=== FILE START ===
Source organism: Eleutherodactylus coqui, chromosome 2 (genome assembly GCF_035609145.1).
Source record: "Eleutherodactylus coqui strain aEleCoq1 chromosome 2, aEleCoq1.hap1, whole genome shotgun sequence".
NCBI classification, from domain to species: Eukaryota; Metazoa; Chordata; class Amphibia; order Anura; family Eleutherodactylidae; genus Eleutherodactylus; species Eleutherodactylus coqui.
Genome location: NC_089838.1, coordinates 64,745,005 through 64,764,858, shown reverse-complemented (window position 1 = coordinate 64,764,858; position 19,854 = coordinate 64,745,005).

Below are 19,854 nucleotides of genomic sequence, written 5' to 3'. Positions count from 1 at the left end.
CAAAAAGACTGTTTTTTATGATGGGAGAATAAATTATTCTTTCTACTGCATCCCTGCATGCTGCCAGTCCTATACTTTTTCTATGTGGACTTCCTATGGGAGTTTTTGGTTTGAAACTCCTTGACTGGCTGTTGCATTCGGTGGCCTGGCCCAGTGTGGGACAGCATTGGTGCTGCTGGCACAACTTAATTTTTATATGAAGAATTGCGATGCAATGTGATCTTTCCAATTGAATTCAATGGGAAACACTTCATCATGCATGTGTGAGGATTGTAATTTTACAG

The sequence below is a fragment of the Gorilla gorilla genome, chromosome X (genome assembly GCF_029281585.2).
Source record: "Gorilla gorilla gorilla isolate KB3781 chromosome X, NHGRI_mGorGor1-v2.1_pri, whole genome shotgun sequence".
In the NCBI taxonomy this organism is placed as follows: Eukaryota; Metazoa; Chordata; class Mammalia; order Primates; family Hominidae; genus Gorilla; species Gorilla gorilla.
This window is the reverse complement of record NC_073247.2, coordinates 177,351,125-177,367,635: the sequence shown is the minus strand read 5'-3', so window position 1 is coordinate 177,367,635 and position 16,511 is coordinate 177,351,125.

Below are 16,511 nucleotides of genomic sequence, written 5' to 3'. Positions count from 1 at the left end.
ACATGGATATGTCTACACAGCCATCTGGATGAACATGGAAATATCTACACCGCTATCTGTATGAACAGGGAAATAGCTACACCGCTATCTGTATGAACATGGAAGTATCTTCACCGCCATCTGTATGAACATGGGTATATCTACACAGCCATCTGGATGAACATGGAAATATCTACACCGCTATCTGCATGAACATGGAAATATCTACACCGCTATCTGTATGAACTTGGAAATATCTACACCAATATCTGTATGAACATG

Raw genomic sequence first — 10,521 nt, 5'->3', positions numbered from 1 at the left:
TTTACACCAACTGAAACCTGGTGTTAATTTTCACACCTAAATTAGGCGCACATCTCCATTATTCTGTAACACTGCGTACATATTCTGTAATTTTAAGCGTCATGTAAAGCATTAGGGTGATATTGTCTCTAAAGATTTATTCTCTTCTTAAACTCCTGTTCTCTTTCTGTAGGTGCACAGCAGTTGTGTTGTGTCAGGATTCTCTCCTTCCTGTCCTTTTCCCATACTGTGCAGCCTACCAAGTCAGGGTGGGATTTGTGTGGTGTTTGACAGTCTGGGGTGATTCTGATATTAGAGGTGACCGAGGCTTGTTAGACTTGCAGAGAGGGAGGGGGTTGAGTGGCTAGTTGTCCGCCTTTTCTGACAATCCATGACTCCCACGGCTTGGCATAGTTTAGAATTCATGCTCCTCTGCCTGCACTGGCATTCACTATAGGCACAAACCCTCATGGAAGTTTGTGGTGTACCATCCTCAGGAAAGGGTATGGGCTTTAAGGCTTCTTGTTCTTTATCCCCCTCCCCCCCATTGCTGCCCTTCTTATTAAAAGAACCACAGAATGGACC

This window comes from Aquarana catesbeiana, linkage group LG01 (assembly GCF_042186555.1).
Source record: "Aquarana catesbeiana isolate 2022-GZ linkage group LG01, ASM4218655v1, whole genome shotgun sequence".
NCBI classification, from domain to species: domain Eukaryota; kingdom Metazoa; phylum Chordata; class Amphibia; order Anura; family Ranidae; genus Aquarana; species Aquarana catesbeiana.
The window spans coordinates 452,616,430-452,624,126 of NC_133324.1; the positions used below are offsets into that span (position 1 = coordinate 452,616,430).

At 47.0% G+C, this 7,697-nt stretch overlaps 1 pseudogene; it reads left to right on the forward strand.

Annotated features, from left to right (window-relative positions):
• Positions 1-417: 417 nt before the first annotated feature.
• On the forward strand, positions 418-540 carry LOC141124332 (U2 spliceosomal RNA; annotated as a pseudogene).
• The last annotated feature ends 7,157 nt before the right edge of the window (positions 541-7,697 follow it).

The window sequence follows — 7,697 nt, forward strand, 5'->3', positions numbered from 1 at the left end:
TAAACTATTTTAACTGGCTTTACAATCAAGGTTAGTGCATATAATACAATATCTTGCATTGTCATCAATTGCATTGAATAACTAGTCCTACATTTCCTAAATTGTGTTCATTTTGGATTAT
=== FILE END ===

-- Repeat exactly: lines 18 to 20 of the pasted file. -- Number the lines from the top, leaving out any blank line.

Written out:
The window spans coordinates 452,616,430-452,624,126 of NC_133324.1; the positions used below are offsets into that span (position 1 = coordinate 452,616,430).

At 47.0% G+C, this 7,697-nt stretch overlaps 1 pseudogene; it reads left to right on the forward strand.

Annotated features, from left to right (window-relative positions):